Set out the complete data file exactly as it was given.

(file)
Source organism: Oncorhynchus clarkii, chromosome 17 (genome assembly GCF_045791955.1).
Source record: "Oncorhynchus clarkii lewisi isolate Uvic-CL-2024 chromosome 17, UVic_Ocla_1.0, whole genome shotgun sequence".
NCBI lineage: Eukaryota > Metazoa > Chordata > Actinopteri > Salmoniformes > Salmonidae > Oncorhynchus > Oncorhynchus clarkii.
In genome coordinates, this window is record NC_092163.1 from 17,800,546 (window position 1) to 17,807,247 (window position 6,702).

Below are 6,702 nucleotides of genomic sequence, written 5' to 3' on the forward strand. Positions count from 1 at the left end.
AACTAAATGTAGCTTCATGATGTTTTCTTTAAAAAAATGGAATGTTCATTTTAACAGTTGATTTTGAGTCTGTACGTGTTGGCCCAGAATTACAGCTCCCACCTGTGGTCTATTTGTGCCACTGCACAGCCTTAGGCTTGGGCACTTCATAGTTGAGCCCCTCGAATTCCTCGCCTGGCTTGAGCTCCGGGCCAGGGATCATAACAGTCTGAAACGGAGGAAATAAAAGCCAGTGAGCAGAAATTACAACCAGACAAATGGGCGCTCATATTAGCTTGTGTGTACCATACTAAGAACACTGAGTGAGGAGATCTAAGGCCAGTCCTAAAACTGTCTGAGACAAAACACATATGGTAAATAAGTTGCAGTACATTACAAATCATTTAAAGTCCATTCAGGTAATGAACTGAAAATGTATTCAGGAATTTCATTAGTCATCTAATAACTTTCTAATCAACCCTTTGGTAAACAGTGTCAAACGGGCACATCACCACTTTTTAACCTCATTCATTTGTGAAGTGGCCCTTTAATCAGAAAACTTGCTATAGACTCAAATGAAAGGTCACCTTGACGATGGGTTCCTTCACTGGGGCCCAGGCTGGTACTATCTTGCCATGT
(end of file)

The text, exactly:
Source organism: Oncorhynchus clarkii, chromosome 17 (genome assembly GCF_045791955.1).
Source record: "Oncorhynchus clarkii lewisi isolate Uvic-CL-2024 chromosome 17, UVic_Ocla_1.0, whole genome shotgun sequence".
NCBI lineage: Eukaryota > Metazoa > Chordata > Actinopteri > Salmoniformes > Salmonidae > Oncorhynchus > Oncorhynchus clarkii.
In genome coordinates, this window is record NC_092163.1 from 17,800,546 (window position 1) to 17,807,247 (window position 6,702).

Below are 6,702 nucleotides of genomic sequence, written 5' to 3' on the forward strand. Positions count from 1 at the left end.
AACTAAATGTAGCTTCATGATGTTTTCTTTAAAAAAATGGAATGTTCATTTTAACAGTTGATTTTGAGTCTGTACGTGTTGGCCCAGAATTACAGCTCCCACCTGTGGTCTATTTGTGCCACTGCACAGCCTTAGGCTTGGGCACTTCATAGTTGAGCCCCTCGAATTCCTCGCCTGGCTTGAGCTCCGGGCCAGGGATCATAACAGTCTGAAACGGAGGAAATAAAAGCCAGTGAGCAGAAATTACAACCAGACAAATGGGCGCTCATATTAGCTTGTGTGTACCATACTAAGAACACTGAGTGAGGAGATCTAAGGCCAGTCCTAAAACTGTCTGAGACAAAACACATATGGTAAATAAGTTGCAGTACATTACAAATCATTTAAAGTCCATTCAGGTAATGAACTGAAAATGTATTCAGGAATTTCATTAGTCATCTAATAACTTTCTAATCAACCCTTTGGTAAACAGTGTCAAACGGGCACATCACCACTTTTTAACCTCATTCATTTGTGAAGTGGCCCTTTAATCAGAAAACTTGCTATAGACTCAAATGAAAGGTCACCTTGACGATGGGTTCCTTCACTGGGGCCCAGGCTGGTACTATCTTGCCATGT